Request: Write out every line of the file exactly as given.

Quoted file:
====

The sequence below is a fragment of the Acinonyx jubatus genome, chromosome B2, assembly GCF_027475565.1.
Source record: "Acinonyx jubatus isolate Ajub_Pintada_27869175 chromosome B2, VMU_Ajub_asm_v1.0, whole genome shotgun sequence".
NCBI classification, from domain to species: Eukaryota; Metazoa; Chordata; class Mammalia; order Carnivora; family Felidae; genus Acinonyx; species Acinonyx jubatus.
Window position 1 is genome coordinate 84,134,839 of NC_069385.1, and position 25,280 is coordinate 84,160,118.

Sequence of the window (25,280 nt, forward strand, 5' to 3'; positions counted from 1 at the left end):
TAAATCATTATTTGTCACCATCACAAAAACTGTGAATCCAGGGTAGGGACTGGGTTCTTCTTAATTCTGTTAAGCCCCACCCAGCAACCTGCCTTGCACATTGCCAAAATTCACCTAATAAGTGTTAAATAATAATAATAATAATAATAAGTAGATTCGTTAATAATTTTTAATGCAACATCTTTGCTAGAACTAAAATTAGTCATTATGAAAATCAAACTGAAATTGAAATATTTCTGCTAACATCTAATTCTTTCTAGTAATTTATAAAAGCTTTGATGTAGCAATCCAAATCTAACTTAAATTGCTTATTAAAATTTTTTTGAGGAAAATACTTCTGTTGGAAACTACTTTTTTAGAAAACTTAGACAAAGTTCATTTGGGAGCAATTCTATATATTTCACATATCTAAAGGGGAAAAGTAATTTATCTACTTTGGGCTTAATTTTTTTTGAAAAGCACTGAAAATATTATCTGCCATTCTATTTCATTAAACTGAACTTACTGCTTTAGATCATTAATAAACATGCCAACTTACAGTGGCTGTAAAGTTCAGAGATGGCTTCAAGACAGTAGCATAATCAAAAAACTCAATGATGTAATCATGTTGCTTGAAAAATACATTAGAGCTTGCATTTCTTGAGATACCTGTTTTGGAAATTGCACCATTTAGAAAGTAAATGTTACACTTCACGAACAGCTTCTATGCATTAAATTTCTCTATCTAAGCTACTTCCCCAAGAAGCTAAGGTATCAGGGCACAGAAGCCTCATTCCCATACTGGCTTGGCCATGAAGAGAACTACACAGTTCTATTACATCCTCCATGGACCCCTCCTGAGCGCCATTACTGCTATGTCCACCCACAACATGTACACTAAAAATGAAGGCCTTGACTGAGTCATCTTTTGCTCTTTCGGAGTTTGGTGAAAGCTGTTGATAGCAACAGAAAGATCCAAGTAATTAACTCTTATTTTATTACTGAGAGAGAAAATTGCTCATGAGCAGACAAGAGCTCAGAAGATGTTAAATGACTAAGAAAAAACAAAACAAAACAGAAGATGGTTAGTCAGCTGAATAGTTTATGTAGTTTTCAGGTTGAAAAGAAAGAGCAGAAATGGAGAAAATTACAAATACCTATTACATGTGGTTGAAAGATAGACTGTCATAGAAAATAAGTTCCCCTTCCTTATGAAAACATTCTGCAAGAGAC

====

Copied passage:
The sequence below is a fragment of the Acinonyx jubatus genome, chromosome B2, assembly GCF_027475565.1.
Source record: "Acinonyx jubatus isolate Ajub_Pintada_27869175 chromosome B2, VMU_Ajub_asm_v1.0, whole genome shotgun sequence".
NCBI classification, from domain to species: Eukaryota; Metazoa; Chordata; class Mammalia; order Carnivora; family Felidae; genus Acinonyx; species Acinonyx jubatus.
Window position 1 is genome coordinate 84,134,839 of NC_069385.1, and position 25,280 is coordinate 84,160,118.

Sequence of the window (25,280 nt, forward strand, 5' to 3'; positions counted from 1 at the left end):
TAAATCATTATTTGTCACCATCACAAAAACTGTGAATCCAGGGTAGGGACTGGGTTCTTCTTAATTCTGTTAAGCCCCACCCAGCAACCTGCCTTGCACATTGCCAAAATTCACCTAATAAGTGTTAAATAATAATAATAATAATAATAAGTAGATTCGTTAATAATTTTTAATGCAACATCTTTGCTAGAACTAAAATTAGTCATTATGAAAATCAAACTGAAATTGAAATATTTCTGCTAACATCTAATTCTTTCTAGTAATTTATAAAAGCTTTGATGTAGCAATCCAAATCTAACTTAAATTGCTTATTAAAATTTTTTTGAGGAAAATACTTCTGTTGGAAACTACTTTTTTAGAAAACTTAGACAAAGTTCATTTGGGAGCAATTCTATATATTTCACATATCTAAAGGGGAAAAGTAATTTATCTACTTTGGGCTTAATTTTTTTTGAAAAGCACTGAAAATATTATCTGCCATTCTATTTCATTAAACTGAACTTACTGCTTTAGATCATTAATAAACATGCCAACTTACAGTGGCTGTAAAGTTCAGAGATGGCTTCAAGACAGTAGCATAATCAAAAAACTCAATGATGTAATCATGTTGCTTGAAAAATACATTAGAGCTTGCATTTCTTGAGATACCTGTTTTGGAAATTGCACCATTTAGAAAGTAAATGTTACACTTCACGAACAGCTTCTATGCATTAAATTTCTCTATCTAAGCTACTTCCCCAAGAAGCTAAGGTATCAGGGCACAGAAGCCTCATTCCCATACTGGCTTGGCCATGAAGAGAACTACACAGTTCTATTACATCCTCCATGGACCCCTCCTGAGCGCCATTACTGCTATGTCCACCCACAACATGTACACTAAAAATGAAGGCCTTGACTGAGTCATCTTTTGCTCTTTCGGAGTTTGGTGAAAGCTGTTGATAGCAACAGAAAGATCCAAGTAATTAACTCTTATTTTATTACTGAGAGAGAAAATTGCTCATGAGCAGACAAGAGCTCAGAAGATGTTAAATGACTAAGAAAAAACAAAACAAAACAGAAGATGGTTAGTCAGCTGAATAGTTTATGTAGTTTTCAGGTTGAAAAGAAAGAGCAGAAATGGAGAAAATTACAAATACCTATTACATGTGGTTGAAAGATAGACTGTCATAGAAAATAAGTTCCCCTTCCTTATGAAAACATTCTGCAAGAGAC